By  on December 11, 2008

New stores with strong visual elements continue to be a priority for Italian fashion houses.

Prada, for one, just unveiled a 2,270-square-foot store inside Pavillion, a prestige shopping mall in Kuala Lumpur, Malaysia, where architect Roberto Baciocchi created a special facade that is a mix of backlit aluminum sections and titanium and bronze finishes that cast a strong kinetic effect.

The two-level shop carries Prada’s full clothing and accessories assortments for women and men. The store has a black marble staircase, bronzed mirrors and dashes of color coming from lilac velvet seats and pale green linen wallpaper.

Baciocchi also designed Miu Miu’s first store in Madrid, modeling it on the house’s signature damask, brocade, dull gold metal and wood design. The two-level unit, housed inside a 19th-century palazzo, spreads across 7,600 square feet with a large staircase sandwiched between two separate areas dedicated to bags and footwear. The upper floor houses apparel.

Versace recently cut the ribbon to its first boutique in Ho Chi Minh City, Vietnam, located at Dongh Khoi Street District 1. The one-level outpost covers 2,160 square feet and follows the house’s more modern and streamlined blueprint.

Black marble floors offset white lacquer woodwork and polished stainless steel, but the pièce de résistance is the chandelier, a 25-foot-tall clear blown-glass curtain. The store sells Versace ready-to-wear, accessories, eyewear and fragrances.

“Following the previously announced investment plan of 45 million euros [or $57.5 million at current exchange] to open 11 new Asian boutiques, this boutique in Ho Chi Minh City, Vietnam, reconfirms the Versace Group’s strong expansion plan in the Greater Asian market, now placing it second in importance after Europe,” a company spokesperson said.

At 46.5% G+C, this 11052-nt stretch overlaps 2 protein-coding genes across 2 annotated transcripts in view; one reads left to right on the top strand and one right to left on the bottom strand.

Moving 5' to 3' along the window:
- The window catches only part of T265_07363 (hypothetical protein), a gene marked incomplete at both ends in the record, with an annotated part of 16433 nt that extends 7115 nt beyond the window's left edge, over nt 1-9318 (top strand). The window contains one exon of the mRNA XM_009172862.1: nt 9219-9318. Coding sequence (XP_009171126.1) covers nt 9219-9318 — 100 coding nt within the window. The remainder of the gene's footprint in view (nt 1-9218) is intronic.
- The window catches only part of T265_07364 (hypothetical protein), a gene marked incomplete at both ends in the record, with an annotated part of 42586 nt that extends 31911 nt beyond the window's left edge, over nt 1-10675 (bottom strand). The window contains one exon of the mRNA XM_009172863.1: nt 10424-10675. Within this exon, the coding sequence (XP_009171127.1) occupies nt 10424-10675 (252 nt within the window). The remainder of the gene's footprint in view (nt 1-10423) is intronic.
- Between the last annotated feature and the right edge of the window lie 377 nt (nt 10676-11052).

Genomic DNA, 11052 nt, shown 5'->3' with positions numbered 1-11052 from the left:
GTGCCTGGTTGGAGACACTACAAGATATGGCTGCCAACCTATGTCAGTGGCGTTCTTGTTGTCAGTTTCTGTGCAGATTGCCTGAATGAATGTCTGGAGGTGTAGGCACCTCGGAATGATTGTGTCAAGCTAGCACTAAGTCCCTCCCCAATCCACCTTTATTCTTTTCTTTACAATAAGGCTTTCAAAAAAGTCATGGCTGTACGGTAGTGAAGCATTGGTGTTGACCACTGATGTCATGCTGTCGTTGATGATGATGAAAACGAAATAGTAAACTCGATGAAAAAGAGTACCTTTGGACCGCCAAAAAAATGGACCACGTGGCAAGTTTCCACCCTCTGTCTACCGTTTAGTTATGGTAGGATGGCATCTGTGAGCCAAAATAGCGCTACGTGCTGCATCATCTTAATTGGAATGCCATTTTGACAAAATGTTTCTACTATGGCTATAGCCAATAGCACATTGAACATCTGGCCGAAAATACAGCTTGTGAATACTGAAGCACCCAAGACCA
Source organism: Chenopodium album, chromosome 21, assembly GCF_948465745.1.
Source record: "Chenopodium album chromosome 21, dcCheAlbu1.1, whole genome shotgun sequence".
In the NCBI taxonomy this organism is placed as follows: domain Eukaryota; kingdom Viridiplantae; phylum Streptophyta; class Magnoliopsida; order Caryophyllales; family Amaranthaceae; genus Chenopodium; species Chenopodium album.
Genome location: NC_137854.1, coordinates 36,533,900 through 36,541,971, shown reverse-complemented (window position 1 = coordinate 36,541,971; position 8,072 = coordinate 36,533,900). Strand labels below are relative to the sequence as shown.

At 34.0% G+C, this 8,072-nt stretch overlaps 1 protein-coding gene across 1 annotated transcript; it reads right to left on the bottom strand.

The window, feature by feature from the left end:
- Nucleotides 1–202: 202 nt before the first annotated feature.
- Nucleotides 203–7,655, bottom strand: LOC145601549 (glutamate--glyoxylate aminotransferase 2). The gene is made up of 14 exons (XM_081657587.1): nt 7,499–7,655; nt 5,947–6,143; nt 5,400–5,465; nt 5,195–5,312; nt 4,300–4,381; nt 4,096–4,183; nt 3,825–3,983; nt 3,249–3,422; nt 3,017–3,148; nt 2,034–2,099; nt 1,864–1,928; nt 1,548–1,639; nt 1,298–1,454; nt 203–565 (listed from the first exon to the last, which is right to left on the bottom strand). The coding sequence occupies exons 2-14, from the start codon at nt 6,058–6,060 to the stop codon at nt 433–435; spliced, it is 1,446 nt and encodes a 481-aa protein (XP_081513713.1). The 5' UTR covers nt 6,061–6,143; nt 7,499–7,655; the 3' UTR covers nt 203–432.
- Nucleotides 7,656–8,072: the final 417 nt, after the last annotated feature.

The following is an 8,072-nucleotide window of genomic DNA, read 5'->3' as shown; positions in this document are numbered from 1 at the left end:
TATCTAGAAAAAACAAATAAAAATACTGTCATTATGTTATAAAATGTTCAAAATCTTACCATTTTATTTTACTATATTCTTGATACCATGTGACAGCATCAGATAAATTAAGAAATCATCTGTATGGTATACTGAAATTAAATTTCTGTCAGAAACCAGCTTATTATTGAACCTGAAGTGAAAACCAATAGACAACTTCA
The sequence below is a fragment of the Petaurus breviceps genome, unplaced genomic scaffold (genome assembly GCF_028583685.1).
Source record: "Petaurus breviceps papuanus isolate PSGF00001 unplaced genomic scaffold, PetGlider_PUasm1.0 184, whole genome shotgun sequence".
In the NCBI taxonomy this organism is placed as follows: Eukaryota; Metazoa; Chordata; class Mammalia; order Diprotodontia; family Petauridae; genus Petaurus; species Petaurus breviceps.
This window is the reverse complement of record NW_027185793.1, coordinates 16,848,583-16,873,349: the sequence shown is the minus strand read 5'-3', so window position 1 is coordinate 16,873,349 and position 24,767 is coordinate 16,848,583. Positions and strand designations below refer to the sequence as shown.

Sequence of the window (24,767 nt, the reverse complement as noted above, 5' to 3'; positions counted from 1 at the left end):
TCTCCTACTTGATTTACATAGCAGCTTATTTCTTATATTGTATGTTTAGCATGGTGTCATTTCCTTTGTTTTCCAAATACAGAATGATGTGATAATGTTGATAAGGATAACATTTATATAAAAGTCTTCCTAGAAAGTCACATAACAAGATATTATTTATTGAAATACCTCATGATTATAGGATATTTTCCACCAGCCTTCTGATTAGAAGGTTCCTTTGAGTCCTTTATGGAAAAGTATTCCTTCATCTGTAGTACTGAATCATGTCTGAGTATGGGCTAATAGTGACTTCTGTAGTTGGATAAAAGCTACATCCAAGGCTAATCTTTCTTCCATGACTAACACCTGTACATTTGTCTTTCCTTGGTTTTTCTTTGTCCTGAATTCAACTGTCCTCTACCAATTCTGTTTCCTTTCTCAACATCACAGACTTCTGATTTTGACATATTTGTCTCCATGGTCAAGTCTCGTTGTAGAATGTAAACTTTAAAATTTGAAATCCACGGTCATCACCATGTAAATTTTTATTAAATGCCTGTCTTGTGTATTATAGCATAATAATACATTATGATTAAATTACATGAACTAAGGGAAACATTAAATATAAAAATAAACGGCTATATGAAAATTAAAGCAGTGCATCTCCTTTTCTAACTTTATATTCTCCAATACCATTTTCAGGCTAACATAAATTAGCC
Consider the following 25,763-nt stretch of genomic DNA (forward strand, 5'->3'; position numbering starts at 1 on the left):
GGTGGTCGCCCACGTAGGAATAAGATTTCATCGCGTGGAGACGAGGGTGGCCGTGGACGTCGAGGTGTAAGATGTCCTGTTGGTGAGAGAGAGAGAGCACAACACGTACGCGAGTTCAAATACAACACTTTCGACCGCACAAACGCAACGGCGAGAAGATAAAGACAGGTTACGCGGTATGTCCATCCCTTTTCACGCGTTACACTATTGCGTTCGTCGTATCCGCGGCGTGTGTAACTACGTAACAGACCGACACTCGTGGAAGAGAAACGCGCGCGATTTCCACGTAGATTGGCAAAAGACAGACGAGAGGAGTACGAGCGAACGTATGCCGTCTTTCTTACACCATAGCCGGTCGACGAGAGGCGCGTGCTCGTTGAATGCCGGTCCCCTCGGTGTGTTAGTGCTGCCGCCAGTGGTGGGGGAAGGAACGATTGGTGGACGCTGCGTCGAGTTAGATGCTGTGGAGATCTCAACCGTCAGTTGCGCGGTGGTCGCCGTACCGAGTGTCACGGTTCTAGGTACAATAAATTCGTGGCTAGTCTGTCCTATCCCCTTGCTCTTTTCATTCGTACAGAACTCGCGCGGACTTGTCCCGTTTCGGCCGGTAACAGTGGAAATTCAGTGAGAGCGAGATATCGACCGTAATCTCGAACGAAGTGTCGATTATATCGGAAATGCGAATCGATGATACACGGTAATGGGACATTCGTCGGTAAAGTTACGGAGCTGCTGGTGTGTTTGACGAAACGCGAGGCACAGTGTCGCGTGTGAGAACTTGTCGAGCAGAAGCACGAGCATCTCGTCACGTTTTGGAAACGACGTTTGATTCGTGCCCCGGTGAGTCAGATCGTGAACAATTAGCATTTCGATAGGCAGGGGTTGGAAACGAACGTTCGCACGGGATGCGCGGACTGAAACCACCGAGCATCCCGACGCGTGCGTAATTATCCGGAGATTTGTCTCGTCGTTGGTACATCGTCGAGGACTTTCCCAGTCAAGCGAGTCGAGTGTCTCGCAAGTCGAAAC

On the other side of the globe, Max Mara has relocated to Rodeo Drive in Los Angeles just in time for holiday shopping.

The 4,000-square-foot store, complete with a VIP room, replaces a smaller unit two blocks away. The most striking detail is a glass and real platinum waterfall that tumbles down from the ceiling of the second level to the ground floor, becoming more intricate as it nears the bottom.

The falling-water effect is obtained when light beams hit the vertical structure where the platinum bars are interspersed with white and black painted glass that resemble splashing water.

The interiors are a joint effort between Duccio Architetti Associati and Max Mara’s retail design team. All the fixtures — textured glass, oak woodwork and glass-covered lacquered panels — were shipped from Italy, where they were handcrafted.

“We’re delighted to open on Rodeo Drive in time for the holiday season. While these are unusual times for the economy, the occasion of shopping is energized by the season, and there is an excitement that is inherent in being present there,” said Luigi Caroggio, chairman of Max Mara USA.

All the companies declined to release sales projections.

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